The year codes started over, with 1968 beginning at A. I am trying to figure out what year the speakers were made. We listen, we learn and if we misstep we are not afraid to do the right thing. G12H Family The G12H in its most commonly found form is the 30-watt cousin of the G12M. Too heavy so I sold it to finance a 62 Fender Deluxe.
For example, the serial number 961002334 would tell us that this amp was made in 1996 96 , production number 10023, and it was made during the 34th 34 week of that year. From 1986 onwards a two digit number is used instead. Worn or mismatched speakers in wattage or impedance ohms are one thing, but different speaker designs also provide dramatic changes in tone and response for guitarists. This is an important stamp to look for to. G12T-75 This model is the most common Celestion speaker of all.
Slightly different voicings, but both really nice. The first Marshall amps were made in England starting in 1962. It may have been some time before the part was installed at the factory, but it still provides a good approximation of when the gear was made. Heritage G12H 55hz The Heritage G12H 55hz a reproduction of the 1968-1973 G12H 55hz is a 30w speaker with an efficiency of 100db and is offered in 8ohms and 16ohms. These speakers felt like nothing. They are both horrible speakers. According to this site the code format is Month, Year, Day, which means they would have been made on July 2, 1968.
Following the Greenback and other colour plastic backs Celestion quit using the mid letter. Alnico speakers are available with or without an end bell purchased separately. Anyone else here use these bass G12-65's? I suppose they assumed that the wattage would indicate the weight of magnet, I guess. I'd get the genuine Marshall if I were you. The end result is that it is a quieter speaker at the same comparative output setting on an amp than others including the G12H or Vintage 30. The bass version was found on the Marshall 1982A and 1982B cabs from around 1978 onwards. For such a bastardized exterior, stripped, painted, replacement grill this old box saw little monkey business inside.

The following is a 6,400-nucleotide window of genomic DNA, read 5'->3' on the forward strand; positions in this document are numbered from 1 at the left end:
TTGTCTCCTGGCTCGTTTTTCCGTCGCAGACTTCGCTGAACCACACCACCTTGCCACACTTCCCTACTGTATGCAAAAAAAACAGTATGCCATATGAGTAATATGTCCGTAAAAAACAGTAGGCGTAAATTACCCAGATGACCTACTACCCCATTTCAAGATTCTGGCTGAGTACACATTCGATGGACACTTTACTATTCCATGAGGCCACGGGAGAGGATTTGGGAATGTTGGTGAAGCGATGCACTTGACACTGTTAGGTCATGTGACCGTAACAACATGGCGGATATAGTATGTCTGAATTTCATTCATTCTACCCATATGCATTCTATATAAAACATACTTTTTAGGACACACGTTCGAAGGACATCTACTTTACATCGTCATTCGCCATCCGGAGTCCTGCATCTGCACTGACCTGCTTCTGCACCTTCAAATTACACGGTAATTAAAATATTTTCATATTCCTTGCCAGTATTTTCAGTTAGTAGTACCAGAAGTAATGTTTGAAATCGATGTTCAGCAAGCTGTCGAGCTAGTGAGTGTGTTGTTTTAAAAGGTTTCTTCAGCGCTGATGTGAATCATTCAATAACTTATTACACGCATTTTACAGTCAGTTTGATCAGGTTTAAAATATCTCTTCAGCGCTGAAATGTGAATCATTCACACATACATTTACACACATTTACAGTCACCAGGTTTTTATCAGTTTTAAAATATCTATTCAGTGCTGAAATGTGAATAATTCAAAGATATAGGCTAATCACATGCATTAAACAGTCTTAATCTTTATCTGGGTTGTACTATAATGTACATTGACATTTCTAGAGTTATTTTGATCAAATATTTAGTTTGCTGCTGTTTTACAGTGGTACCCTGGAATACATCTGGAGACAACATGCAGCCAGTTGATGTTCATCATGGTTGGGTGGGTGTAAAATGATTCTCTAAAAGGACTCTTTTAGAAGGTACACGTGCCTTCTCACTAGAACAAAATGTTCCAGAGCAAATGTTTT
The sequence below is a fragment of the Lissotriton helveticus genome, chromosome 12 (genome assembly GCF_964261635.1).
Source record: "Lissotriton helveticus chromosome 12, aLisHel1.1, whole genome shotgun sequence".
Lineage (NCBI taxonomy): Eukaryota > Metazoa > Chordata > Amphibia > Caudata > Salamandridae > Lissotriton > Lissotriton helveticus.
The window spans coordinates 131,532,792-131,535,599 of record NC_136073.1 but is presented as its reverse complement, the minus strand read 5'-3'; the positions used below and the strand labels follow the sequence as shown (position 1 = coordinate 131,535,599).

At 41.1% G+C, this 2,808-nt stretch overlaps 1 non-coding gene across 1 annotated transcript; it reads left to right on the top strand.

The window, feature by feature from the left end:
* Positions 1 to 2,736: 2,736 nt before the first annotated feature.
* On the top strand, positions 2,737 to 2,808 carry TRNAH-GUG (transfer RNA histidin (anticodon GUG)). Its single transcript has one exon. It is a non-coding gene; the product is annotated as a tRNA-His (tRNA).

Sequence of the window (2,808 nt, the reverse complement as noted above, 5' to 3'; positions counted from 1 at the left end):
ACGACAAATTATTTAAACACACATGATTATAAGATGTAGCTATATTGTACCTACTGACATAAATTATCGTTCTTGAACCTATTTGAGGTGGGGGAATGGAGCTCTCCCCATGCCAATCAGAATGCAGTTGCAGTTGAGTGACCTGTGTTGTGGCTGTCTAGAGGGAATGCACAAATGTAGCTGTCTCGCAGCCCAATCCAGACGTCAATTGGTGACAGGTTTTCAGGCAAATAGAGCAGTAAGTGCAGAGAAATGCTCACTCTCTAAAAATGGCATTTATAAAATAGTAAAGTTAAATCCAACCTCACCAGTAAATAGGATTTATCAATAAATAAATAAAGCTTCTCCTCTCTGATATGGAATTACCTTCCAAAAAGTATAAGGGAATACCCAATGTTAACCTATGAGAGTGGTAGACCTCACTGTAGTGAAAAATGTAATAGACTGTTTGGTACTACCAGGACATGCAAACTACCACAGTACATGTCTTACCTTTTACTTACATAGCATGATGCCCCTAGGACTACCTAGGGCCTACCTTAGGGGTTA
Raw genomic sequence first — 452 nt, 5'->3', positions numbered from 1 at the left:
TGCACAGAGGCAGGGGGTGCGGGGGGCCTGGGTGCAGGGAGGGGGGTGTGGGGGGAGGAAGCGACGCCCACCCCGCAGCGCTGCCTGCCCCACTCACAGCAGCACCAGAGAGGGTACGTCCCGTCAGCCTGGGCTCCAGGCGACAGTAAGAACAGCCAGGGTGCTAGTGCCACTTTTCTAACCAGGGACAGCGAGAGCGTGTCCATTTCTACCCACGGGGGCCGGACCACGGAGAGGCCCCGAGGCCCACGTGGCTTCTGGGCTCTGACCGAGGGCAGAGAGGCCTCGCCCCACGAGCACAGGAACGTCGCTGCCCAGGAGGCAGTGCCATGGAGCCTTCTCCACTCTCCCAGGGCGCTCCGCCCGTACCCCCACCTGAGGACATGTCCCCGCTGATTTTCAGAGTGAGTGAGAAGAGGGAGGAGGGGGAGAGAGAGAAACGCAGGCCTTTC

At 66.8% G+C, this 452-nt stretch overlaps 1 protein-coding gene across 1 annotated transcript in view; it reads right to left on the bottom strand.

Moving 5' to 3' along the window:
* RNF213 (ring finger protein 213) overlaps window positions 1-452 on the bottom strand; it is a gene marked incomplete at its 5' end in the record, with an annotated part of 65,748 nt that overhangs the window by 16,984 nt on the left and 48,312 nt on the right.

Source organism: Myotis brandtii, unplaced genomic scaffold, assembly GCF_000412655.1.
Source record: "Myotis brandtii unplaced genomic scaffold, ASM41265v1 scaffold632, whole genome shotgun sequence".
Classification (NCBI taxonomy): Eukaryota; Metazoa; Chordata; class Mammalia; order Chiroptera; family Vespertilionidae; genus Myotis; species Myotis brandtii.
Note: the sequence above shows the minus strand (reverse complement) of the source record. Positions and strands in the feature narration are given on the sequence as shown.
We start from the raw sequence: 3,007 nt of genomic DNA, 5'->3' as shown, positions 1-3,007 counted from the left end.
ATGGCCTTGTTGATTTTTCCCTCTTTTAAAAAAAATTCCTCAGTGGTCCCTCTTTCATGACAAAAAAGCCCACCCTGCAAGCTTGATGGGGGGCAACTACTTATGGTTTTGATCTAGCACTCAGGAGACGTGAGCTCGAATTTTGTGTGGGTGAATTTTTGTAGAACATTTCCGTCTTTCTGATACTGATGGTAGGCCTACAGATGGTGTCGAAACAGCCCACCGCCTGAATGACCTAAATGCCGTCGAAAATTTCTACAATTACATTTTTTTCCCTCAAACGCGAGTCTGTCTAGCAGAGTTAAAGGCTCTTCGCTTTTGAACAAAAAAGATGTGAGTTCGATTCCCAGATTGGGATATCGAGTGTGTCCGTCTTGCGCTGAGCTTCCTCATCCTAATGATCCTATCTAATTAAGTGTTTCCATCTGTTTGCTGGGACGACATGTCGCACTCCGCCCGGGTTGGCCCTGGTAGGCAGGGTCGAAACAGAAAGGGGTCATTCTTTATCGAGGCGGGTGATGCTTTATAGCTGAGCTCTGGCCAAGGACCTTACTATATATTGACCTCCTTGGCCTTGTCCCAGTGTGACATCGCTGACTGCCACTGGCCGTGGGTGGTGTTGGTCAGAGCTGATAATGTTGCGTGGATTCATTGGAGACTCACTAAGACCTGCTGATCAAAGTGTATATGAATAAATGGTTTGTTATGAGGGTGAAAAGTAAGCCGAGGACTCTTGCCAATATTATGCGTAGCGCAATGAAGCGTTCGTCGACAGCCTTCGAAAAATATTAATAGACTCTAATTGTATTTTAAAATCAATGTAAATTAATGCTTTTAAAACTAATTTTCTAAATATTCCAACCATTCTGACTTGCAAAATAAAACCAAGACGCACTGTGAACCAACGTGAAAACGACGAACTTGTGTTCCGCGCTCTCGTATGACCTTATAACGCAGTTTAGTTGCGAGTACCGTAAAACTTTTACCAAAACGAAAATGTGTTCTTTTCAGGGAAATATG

Keep in mind that no reliable serial number information exists for pre-1969 Marshall amps, so if your amp doesn't have a number matching one of the formats below, it is likely pre-1969 and identifiable by features rather than serial number. It will really stand out amongst my other 2 stacks of 70-75 war weary marshall cabs. . The frame codes are almost completely unreadable. This seems silly, as we're talking about electronic parts not eggs. They are making them in China nowdays.
It's worth mentioning since a lot of people rely on pot dates. Or is it a 15 Ohm 20w label with a little '25w' sticker over the top? These became obsolete with good Alnico magnets and weren't used much past the 1940s. These are still found on stickers with a bar code on the back of the amp. Be careful: they look exactly the same as the 1960 cabs! I've checked on Celestion's site and my History of Marshall book but these codes don't jive with any of their lists. In either case, the remaining 2 digits are the week of manufacture 01 to 52. The source-date code will signify the earliest possible date that the instrument or amp could have been made.
T1359 G12L 15 Ohm as T1358 but 15 Ohm T1363 G12H 15 Ohm fitted standard G12M cone assy for organ use standard colour — Also Heritage G12H — 75hz T1364 G12H 8 Ohm as T1363 but 8 Ohm — Also Heritage G12H — 75hz T1365 G12S 15 Ohm standard cone assy as G12M. A speaker could turn out to be magical or pure crap being produced in the same day. My old plexis look black to me. It has an efficiency of 100db and is offered in 8ohms and 16ohms. It just means it will deal with lower frequencies better. The reviews in the internet are hugely positive too.
Not Feb 1965 or Feb 1977. My preference is to use only vintage speakers in all of my cabinets and, to me, it makes a world of difference in the type of tone I am looking for! Perhaps you could ask on some forums like thegearpage or something. This speaker type was registered in the Celestion log book on 8th Sept. The truth is in the… cone! Hoping it was this vintage to match my plexis. And remember, even the dates indicated by the pots aren't that exact. So, why is it so special? Celestion has now two versions of the speaker, one made in England, one made in China.
The power handling will only tell how much wattage it can take safely without blowing. As many cabinets did not have official serial numbers before 1992, this can be especially helpful in dating earlier specimens. So i have the chance to compare them all directly. Stackpole for example converted from three to four digit date codes in late 1959. The first models introduced were the G12M 20w and the G12H 30w 55hz. Present day G12T-75s inside a Marshall 1960B cab: scooped mids of doom! Regardless of these factors, while a G12M 25 watter from these two eras for example will sound different, they still inherently contain the basic characteristic tones and voicing of a G12M. The additional date codes for this era are below.
A simple typo but it can be very misleading. The speakers look the same except for the labels. The year codes changed after this, so using other pieces of evidence to make sure you have pre-1968 speakers is important. That said, reducing the presence and treble controls can often be an effective aid to smoothing out the tone of this speaker. And this is an area that is all too often neglected. T1304 G12M 8 Ohm sprayed poly grey jennings T1313 G12L 12 Ohm standard colour. The Gear Page is run by musicians for musicians.